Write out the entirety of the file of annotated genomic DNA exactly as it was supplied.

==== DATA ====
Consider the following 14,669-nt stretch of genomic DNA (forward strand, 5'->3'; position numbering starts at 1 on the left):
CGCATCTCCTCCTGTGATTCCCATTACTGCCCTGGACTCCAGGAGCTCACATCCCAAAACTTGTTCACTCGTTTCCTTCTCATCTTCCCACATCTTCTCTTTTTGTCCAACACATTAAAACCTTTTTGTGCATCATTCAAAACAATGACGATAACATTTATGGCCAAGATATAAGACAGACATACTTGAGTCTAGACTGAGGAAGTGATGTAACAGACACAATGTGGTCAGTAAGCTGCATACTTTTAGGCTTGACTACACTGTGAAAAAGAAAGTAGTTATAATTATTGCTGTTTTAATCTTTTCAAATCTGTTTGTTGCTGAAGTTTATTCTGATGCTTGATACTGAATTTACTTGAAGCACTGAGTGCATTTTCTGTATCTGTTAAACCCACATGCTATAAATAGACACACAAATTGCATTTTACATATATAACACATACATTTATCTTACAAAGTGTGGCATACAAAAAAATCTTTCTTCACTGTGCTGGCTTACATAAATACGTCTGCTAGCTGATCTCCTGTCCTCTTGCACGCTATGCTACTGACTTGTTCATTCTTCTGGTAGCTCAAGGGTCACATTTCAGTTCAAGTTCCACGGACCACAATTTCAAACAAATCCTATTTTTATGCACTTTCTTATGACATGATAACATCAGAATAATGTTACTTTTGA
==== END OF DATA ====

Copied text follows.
Consider the following 14,669-nt stretch of genomic DNA (forward strand, 5'->3'; position numbering starts at 1 on the left):
CGCATCTCCTCCTGTGATTCCCATTACTGCCCTGGACTCCAGGAGCTCACATCCCAAAACTTGTTCACTCGTTTCCTTCTCATCTTCCCACATCTTCTCTTTTTGTCCAACACATTAAAACCTTTTTGTGCATCATTCAAAACAATGACGATAACATTTATGGCCAAGATATAAGACAGACATACTTGAGTCTAGACTGAGGAAGTGATGTAACAGACACAATGTGGTCAGTAAGCTGCATACTTTTAGGCTTGACTACACTGTGAAAAAGAAAGTAGTTATAATTATTGCTGTTTTAATCTTTTCAAATCTGTTTGTTGCTGAAGTTTATTCTGATGCTTGATACTGAATTTACTTGAAGCACTGAGTGCATTTTCTGTATCTGTTAAACCCACATGCTATAAATAGACACACAAATTGCATTTTACATATATAACACATACATTTATCTTACAAAGTGTGGCATACAAAAAAATCTTTCTTCACTGTGCTGGCTTACATAAATACGTCTGCTAGCTGATCTCCTGTCCTCTTGCACGCTATGCTACTGACTTGTTCATTCTTCTGGTAGCTCAAGGGTCACATTTCAGTTCAAGTTCCACGGACCACAATTTCAAACAAATCCTATTTTTATGCACTTTCTTATGACATGATAACATCAGAATAATGTTACTTTTGA